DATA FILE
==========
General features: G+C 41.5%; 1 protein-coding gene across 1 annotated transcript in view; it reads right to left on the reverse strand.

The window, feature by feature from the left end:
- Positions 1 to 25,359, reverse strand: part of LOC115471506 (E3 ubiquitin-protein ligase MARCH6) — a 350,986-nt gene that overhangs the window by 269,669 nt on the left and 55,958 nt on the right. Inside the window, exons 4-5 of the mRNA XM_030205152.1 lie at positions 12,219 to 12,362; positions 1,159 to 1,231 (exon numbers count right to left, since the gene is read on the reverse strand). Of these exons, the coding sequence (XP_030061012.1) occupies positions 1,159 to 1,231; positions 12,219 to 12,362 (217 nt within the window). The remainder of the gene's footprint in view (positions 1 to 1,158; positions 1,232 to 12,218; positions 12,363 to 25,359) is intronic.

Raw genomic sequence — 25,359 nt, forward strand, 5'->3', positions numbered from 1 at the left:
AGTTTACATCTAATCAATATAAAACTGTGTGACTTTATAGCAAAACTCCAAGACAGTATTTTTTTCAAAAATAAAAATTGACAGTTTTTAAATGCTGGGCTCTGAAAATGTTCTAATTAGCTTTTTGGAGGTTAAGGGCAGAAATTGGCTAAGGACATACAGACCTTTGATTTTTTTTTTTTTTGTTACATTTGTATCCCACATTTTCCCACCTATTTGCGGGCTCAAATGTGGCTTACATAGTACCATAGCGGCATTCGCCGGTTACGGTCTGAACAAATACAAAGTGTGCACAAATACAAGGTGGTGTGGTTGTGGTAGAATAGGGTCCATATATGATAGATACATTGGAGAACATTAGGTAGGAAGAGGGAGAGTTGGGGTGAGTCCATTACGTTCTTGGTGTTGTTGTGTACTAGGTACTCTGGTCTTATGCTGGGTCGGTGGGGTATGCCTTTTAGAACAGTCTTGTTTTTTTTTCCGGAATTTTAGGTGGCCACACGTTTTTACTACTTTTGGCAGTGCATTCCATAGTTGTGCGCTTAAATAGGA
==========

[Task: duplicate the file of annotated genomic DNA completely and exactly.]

General features: G+C 41.5%; 1 protein-coding gene across 1 annotated transcript in view; it reads right to left on the reverse strand.

The window, feature by feature from the left end:
- Positions 1 to 25,359, reverse strand: part of LOC115471506 (E3 ubiquitin-protein ligase MARCH6) — a 350,986-nt gene that overhangs the window by 269,669 nt on the left and 55,958 nt on the right. Inside the window, exons 4-5 of the mRNA XM_030205152.1 lie at positions 12,219 to 12,362; positions 1,159 to 1,231 (exon numbers count right to left, since the gene is read on the reverse strand). Of these exons, the coding sequence (XP_030061012.1) occupies positions 1,159 to 1,231; positions 12,219 to 12,362 (217 nt within the window). The remainder of the gene's footprint in view (positions 1 to 1,158; positions 1,232 to 12,218; positions 12,363 to 25,359) is intronic.

Raw genomic sequence — 25,359 nt, forward strand, 5'->3', positions numbered from 1 at the left:
AGTTTACATCTAATCAATATAAAACTGTGTGACTTTATAGCAAAACTCCAAGACAGTATTTTTTTCAAAAATAAAAATTGACAGTTTTTAAATGCTGGGCTCTGAAAATGTTCTAATTAGCTTTTTGGAGGTTAAGGGCAGAAATTGGCTAAGGACATACAGACCTTTGATTTTTTTTTTTTTTGTTACATTTGTATCCCACATTTTCCCACCTATTTGCGGGCTCAAATGTGGCTTACATAGTACCATAGCGGCATTCGCCGGTTACGGTCTGAACAAATACAAAGTGTGCACAAATACAAGGTGGTGTGGTTGTGGTAGAATAGGGTCCATATATGATAGATACATTGGAGAACATTAGGTAGGAAGAGGGAGAGTTGGGGTGAGTCCATTACGTTCTTGGTGTTGTTGTGTACTAGGTACTCTGGTCTTATGCTGGGTCGGTGGGGTATGCCTTTTAGAACAGTCTTGTTTTTTTTTCCGGAATTTTAGGTGGCCACACGTTTTTACTACTTTTGGCAGTGCATTCCATAGTTGTGCGCTTAAATAGGA